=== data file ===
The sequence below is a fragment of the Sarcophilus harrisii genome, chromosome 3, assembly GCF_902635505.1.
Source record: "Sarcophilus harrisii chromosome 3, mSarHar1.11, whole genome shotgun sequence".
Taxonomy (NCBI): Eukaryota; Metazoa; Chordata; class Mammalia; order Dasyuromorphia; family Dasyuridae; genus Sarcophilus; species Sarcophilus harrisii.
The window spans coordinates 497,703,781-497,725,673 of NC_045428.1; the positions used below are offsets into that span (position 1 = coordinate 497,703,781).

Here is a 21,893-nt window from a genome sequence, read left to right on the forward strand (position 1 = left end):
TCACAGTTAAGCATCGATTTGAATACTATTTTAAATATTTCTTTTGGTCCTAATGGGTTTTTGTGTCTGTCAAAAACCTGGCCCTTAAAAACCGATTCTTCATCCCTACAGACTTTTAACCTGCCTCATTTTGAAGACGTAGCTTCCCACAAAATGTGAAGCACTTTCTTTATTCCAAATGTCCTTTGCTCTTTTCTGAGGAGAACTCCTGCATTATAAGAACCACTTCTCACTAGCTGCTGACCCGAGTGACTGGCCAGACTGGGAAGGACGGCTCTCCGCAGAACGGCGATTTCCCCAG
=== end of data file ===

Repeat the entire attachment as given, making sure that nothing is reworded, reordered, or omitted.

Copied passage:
The sequence below is a fragment of the Sarcophilus harrisii genome, chromosome 3, assembly GCF_902635505.1.
Source record: "Sarcophilus harrisii chromosome 3, mSarHar1.11, whole genome shotgun sequence".
Taxonomy (NCBI): Eukaryota; Metazoa; Chordata; class Mammalia; order Dasyuromorphia; family Dasyuridae; genus Sarcophilus; species Sarcophilus harrisii.
The window spans coordinates 497,703,781-497,725,673 of NC_045428.1; the positions used below are offsets into that span (position 1 = coordinate 497,703,781).

Here is a 21,893-nt window from a genome sequence, read left to right on the forward strand (position 1 = left end):
TCACAGTTAAGCATCGATTTGAATACTATTTTAAATATTTCTTTTGGTCCTAATGGGTTTTTGTGTCTGTCAAAAACCTGGCCCTTAAAAACCGATTCTTCATCCCTACAGACTTTTAACCTGCCTCATTTTGAAGACGTAGCTTCCCACAAAATGTGAAGCACTTTCTTTATTCCAAATGTCCTTTGCTCTTTTCTGAGGAGAACTCCTGCATTATAAGAACCACTTCTCACTAGCTGCTGACCCGAGTGACTGGCCAGACTGGGAAGGACGGCTCTCCGCAGAACGGCGATTTCCCCAG